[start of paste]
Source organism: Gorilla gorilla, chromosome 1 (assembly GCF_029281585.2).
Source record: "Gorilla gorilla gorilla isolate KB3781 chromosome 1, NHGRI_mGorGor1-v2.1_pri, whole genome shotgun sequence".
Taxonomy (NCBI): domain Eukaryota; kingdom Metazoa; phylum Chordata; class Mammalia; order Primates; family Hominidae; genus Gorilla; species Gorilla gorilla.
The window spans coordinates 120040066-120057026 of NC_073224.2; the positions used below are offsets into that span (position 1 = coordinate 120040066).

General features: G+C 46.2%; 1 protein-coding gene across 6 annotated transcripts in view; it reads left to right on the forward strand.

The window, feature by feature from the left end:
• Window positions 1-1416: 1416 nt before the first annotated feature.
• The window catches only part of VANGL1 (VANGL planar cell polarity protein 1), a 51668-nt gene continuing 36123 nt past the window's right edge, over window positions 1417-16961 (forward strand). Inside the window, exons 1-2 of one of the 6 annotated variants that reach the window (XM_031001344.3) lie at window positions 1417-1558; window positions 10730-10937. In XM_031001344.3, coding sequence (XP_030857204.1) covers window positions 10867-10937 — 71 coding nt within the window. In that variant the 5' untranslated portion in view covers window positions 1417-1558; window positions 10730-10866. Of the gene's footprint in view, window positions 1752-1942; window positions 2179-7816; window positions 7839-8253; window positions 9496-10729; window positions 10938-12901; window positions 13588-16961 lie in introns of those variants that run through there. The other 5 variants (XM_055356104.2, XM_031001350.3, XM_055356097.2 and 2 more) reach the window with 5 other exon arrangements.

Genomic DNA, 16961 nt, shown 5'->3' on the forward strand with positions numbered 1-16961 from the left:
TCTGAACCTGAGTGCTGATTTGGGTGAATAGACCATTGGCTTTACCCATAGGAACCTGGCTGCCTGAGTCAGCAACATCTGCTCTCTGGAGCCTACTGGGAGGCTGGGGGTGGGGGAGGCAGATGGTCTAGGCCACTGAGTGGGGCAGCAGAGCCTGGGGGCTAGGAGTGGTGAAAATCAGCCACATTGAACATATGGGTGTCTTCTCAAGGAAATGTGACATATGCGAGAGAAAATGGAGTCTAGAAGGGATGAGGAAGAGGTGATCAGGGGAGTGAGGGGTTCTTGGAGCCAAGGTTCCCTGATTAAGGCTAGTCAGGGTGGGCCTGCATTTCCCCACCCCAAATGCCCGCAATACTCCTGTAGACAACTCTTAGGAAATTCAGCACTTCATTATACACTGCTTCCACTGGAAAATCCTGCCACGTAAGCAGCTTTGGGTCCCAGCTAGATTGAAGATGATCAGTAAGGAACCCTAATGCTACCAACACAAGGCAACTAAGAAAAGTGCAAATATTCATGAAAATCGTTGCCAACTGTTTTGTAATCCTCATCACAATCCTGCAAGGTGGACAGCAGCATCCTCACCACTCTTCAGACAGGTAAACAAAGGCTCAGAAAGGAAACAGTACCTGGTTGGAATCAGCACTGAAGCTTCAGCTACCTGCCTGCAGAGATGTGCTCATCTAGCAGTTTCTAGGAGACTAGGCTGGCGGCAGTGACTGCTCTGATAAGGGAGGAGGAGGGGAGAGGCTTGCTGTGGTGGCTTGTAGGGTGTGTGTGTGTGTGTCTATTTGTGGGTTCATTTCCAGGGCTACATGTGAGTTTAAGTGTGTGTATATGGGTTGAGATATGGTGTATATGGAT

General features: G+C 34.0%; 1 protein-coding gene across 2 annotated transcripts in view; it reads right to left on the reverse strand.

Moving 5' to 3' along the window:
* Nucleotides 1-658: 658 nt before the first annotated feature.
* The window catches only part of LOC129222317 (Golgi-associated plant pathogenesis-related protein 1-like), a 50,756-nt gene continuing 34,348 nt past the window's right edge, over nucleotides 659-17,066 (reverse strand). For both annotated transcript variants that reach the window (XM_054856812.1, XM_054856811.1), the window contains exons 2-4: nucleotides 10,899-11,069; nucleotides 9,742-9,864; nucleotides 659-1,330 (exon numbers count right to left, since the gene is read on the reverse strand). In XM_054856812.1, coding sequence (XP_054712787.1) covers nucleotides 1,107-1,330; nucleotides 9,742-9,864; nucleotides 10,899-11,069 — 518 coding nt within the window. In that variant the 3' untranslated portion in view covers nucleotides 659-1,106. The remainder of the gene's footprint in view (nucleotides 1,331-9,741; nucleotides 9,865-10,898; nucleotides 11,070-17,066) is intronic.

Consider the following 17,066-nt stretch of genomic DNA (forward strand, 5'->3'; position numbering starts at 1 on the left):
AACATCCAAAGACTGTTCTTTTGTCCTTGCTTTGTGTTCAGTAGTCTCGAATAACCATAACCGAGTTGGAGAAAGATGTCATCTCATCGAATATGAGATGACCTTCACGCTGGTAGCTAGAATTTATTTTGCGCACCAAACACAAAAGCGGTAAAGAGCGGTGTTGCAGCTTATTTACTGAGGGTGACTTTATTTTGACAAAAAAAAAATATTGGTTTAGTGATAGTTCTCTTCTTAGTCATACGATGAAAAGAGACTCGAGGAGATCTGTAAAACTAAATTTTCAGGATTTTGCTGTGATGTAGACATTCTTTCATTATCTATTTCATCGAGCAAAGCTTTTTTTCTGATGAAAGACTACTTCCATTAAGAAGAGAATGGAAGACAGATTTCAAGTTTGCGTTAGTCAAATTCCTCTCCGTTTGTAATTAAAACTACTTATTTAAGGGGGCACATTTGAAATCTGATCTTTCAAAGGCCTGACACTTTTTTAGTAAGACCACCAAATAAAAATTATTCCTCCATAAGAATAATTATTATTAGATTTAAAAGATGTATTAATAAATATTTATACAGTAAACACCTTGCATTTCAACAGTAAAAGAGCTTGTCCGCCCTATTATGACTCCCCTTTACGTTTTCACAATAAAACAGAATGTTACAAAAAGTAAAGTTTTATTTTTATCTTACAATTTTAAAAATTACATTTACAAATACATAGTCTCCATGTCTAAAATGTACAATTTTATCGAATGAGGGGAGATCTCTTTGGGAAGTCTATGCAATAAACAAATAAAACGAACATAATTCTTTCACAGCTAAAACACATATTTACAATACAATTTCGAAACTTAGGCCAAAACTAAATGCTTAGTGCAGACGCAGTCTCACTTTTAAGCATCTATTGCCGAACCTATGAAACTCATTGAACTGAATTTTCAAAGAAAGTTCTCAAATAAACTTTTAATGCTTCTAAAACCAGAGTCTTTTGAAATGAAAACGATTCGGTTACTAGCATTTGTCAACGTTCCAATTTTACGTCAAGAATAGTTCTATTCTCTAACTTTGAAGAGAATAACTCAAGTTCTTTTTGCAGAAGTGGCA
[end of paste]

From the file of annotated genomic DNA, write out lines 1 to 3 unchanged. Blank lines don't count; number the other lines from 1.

Source organism: Gorilla gorilla, chromosome 1 (assembly GCF_029281585.2).
Source record: "Gorilla gorilla gorilla isolate KB3781 chromosome 1, NHGRI_mGorGor1-v2.1_pri, whole genome shotgun sequence".
Taxonomy (NCBI): domain Eukaryota; kingdom Metazoa; phylum Chordata; class Mammalia; order Primates; family Hominidae; genus Gorilla; species Gorilla gorilla.